Also... I have no audio of Uechi Kanei doing any kata. All the records are on film without sound. George writes that they put microphones near him to pick up his method, and couldn't hear much.

I do get from hearsay that Uechi Kanei approved very much of what Ken Nakamatsu was doing with his Uechi. If you follow his method and you keep your epiglottis open, the "being breathed" will happen naturally. That is my personal experience.

- Bill


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PostPosted: Thu Mar 06, 2014 10:47 pm 
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Thanks a lot for sharing your knowledge.

Bill Glasheen wrote:
(...)
The "tsst" done by many is a bit like the finger pointing at the moon rather than the moon itself. George I think understands this as well as anyone, and I'm comfortable with having taken his lessons and made them mine.
(...)


If i remember correctly, Mr. Mattson wrote in one of his books, that the "tsst" was done by the students to show the teachers, when they breathe. So, it was a help for the teacher to recognize the "correct time" of breathing and not a question of how to breathe.

BTW, i learned from a video with Tomoyose Ryuko how to bring your shoulders down to contract the muscles without having a problem with natural breathing. I tried this and it was impressive. Sometimes you learn in a minute much more than in months...


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PostPosted: Fri Mar 07, 2014 4:39 am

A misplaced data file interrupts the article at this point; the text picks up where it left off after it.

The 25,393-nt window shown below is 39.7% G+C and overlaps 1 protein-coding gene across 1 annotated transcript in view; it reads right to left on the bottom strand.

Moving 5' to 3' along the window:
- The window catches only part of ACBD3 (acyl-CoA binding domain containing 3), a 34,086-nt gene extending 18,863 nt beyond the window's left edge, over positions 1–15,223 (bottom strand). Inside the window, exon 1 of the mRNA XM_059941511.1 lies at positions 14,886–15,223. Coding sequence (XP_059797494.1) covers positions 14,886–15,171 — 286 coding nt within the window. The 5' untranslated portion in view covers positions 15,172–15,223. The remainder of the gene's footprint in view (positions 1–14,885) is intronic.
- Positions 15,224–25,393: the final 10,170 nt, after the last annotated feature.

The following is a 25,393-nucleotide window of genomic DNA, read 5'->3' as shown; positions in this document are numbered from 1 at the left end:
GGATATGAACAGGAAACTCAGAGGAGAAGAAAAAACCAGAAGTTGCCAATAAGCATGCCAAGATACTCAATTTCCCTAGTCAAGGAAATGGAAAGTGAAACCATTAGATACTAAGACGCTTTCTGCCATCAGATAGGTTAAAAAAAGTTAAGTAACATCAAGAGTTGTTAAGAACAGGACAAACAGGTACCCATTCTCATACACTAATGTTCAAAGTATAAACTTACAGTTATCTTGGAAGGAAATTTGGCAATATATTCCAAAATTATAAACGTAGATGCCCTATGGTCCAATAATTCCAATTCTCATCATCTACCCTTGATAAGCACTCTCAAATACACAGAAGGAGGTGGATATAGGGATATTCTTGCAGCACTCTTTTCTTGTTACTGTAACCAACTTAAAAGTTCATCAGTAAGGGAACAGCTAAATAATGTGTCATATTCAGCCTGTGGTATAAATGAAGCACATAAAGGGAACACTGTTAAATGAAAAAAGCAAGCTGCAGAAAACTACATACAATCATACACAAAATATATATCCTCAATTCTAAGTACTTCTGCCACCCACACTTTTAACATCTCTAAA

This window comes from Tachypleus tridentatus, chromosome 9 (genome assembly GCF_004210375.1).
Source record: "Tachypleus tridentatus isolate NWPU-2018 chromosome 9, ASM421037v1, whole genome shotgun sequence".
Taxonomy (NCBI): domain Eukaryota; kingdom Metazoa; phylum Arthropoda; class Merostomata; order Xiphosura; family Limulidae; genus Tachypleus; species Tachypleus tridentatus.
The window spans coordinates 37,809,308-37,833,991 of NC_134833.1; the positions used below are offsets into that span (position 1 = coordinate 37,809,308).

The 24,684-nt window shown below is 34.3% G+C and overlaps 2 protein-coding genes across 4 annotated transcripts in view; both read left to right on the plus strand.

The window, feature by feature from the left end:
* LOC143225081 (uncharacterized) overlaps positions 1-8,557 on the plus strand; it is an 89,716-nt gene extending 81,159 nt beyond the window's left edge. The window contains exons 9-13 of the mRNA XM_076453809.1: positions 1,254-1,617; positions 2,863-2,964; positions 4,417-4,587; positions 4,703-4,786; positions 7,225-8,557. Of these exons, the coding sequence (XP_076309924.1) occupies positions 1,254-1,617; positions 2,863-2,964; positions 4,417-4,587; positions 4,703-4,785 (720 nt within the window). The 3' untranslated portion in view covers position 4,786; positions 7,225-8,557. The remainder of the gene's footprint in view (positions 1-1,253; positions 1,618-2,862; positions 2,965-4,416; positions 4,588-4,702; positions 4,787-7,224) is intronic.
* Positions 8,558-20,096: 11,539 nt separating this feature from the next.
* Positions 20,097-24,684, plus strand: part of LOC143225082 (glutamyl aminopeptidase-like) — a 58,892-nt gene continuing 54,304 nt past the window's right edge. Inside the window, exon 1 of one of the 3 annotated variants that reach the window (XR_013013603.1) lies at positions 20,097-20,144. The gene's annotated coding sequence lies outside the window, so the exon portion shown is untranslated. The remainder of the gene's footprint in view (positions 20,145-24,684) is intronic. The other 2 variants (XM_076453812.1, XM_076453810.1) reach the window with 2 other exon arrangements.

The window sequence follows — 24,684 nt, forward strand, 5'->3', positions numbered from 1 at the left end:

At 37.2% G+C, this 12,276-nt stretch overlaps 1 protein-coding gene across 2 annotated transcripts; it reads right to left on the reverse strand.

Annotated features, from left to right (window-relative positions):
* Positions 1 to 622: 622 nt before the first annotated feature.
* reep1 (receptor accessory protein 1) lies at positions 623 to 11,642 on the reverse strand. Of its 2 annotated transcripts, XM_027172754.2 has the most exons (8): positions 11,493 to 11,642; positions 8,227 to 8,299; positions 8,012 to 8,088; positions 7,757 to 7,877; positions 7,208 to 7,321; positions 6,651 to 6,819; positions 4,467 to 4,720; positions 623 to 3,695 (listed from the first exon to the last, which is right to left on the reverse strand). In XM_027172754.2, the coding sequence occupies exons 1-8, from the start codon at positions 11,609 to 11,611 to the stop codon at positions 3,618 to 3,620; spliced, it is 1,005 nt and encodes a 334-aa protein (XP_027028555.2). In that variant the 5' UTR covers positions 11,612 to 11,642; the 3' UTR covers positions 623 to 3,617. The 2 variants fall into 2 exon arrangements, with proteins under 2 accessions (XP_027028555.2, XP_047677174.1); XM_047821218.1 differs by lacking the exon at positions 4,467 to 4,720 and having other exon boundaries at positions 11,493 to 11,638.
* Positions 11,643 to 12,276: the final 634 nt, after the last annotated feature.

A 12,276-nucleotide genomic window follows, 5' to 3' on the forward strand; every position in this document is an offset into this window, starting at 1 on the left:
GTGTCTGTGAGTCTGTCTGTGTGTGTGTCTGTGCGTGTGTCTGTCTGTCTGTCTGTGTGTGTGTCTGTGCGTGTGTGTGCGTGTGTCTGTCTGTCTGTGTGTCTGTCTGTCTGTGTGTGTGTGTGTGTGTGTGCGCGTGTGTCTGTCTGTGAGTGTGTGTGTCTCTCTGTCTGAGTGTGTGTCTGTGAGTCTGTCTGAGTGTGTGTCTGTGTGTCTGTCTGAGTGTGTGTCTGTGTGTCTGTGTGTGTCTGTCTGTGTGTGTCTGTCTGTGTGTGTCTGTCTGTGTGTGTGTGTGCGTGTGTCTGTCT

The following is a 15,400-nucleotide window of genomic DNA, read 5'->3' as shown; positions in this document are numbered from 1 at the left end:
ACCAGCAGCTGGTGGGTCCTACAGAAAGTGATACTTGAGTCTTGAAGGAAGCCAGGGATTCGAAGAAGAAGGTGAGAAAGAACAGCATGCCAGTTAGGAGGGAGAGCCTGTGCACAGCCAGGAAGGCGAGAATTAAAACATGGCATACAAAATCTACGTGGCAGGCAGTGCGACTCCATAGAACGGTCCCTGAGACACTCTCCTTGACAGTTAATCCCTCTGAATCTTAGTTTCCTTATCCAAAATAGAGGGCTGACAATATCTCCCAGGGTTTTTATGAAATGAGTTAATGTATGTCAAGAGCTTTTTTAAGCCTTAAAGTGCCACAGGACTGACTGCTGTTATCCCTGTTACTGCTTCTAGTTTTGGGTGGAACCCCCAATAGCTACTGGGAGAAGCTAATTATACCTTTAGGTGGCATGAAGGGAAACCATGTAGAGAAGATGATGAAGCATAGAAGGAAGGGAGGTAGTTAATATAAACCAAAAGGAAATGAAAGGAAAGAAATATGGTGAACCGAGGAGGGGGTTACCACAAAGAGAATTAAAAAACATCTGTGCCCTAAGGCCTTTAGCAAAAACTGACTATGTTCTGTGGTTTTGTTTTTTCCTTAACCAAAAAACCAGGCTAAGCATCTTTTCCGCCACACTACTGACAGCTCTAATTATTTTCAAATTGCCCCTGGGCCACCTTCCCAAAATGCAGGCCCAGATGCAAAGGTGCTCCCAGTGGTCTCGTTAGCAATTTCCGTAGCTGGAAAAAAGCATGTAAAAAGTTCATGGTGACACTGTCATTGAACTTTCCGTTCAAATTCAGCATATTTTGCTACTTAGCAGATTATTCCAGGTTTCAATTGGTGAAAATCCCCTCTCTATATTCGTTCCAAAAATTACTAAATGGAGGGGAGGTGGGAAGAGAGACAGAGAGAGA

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Quote:
Sometimes he breathes with an explosive technique. This isn't the explosive breathing that - in MY opinion - puts the cart before the horse. The best way to describe this comes from Scott Sonnon; he is "being breathed" by his technique. When you open the epiglottis and do core (body wave) contractions to drive your technique, it will happen without even trying.


Absofirkinlutely

but lets not put anything before anything , its all about synergy ......

no synergy your limiting your potential.

there was a post about karate the mind body connection on Vans page I didn't want to derail it or critique as its a valid point of view if not entirely one I agree but .....

the real comment I wanted to make is the breath ..... that's the mind body connection , control your breath , control your heart rate , control your emotions , control your mind , control your posture . Synergy .

its helpfull to stop thinking of things as separate.